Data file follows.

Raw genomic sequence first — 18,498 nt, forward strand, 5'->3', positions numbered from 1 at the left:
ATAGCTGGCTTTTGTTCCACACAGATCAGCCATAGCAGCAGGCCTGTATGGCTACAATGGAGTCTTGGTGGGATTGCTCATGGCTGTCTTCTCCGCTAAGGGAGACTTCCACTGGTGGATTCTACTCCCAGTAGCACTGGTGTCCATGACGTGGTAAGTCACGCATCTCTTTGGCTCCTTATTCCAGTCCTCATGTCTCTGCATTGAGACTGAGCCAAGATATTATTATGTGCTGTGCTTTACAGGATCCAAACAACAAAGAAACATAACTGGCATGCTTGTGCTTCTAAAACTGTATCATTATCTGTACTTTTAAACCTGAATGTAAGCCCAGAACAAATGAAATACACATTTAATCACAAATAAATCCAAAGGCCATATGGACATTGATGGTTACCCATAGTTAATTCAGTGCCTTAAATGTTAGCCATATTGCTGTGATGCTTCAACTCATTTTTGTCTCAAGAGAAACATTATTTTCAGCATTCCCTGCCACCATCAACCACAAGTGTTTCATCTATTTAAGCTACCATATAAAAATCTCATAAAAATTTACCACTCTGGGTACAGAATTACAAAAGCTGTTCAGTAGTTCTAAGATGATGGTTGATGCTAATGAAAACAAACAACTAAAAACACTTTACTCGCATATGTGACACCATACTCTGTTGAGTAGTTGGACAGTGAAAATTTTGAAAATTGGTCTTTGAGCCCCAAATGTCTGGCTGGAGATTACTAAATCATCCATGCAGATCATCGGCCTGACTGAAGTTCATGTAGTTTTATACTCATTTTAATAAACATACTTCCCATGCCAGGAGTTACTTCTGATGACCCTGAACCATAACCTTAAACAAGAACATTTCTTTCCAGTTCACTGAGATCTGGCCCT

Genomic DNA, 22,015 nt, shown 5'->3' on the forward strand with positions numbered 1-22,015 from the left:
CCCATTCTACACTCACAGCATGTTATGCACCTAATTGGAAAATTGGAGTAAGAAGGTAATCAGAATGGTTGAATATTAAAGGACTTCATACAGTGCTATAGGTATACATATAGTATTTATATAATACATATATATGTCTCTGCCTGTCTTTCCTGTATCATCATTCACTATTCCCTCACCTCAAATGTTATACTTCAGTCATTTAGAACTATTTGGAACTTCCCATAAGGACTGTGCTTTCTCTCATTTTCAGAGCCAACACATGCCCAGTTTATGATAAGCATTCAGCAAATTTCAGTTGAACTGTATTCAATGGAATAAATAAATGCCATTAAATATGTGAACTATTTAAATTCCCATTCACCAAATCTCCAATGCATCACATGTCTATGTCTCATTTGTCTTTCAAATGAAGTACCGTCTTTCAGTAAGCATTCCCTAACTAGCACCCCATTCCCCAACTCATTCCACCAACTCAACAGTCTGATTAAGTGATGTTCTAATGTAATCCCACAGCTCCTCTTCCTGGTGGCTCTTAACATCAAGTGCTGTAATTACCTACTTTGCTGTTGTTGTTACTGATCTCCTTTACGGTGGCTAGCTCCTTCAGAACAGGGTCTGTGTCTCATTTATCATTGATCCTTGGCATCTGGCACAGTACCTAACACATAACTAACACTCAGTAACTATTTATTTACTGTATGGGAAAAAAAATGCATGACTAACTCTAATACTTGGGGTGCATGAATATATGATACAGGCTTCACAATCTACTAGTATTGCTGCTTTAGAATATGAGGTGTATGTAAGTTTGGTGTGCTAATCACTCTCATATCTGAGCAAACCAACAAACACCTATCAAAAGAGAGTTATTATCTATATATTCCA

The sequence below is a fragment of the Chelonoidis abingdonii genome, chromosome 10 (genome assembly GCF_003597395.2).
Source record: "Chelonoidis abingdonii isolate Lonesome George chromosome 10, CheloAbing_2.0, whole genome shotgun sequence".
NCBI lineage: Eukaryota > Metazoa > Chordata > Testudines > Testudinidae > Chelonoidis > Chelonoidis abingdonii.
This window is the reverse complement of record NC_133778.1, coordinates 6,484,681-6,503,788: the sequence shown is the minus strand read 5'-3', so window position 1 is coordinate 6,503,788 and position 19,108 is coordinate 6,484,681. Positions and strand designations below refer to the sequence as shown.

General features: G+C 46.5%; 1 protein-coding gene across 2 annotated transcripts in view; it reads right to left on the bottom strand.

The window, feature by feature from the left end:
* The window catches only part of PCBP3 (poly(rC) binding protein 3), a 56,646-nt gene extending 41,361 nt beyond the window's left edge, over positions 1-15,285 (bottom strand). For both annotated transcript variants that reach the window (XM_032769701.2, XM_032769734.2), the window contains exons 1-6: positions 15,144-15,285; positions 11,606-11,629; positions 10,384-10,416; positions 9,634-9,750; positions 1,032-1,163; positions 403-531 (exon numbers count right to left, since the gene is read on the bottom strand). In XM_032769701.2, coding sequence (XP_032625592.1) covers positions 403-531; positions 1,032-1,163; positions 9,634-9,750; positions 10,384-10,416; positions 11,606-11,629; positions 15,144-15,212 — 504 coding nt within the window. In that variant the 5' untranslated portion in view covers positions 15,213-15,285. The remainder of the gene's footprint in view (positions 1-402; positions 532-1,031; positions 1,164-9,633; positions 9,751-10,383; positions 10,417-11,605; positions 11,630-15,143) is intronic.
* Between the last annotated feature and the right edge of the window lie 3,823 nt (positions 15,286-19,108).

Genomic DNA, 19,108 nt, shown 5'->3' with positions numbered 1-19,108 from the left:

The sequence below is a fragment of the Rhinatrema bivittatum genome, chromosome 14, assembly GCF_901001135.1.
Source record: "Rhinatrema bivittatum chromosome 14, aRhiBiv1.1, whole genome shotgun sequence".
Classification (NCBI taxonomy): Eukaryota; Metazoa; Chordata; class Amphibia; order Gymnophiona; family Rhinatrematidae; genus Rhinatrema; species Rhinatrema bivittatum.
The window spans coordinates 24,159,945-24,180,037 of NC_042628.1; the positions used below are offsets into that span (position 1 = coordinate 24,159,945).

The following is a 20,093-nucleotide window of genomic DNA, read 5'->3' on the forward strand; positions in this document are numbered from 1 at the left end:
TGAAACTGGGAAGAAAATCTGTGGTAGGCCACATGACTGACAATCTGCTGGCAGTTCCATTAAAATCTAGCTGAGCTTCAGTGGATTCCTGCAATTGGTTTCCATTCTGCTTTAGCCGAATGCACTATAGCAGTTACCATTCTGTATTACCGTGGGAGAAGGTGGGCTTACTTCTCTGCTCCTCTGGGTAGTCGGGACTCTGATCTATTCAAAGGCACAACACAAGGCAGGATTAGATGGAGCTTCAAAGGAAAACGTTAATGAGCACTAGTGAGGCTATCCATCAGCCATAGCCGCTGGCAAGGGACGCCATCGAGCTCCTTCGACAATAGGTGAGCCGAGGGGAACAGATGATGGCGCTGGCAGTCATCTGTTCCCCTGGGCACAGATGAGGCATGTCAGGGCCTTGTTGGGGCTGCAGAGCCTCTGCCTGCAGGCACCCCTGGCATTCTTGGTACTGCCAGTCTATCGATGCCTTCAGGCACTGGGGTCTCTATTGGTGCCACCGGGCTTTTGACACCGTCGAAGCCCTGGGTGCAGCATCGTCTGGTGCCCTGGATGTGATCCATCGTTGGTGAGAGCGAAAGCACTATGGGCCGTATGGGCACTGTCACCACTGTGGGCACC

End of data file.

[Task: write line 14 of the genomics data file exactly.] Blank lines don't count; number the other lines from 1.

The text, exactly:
The sequence below is a fragment of the Rhinatrema bivittatum genome, chromosome 14, assembly GCF_901001135.1.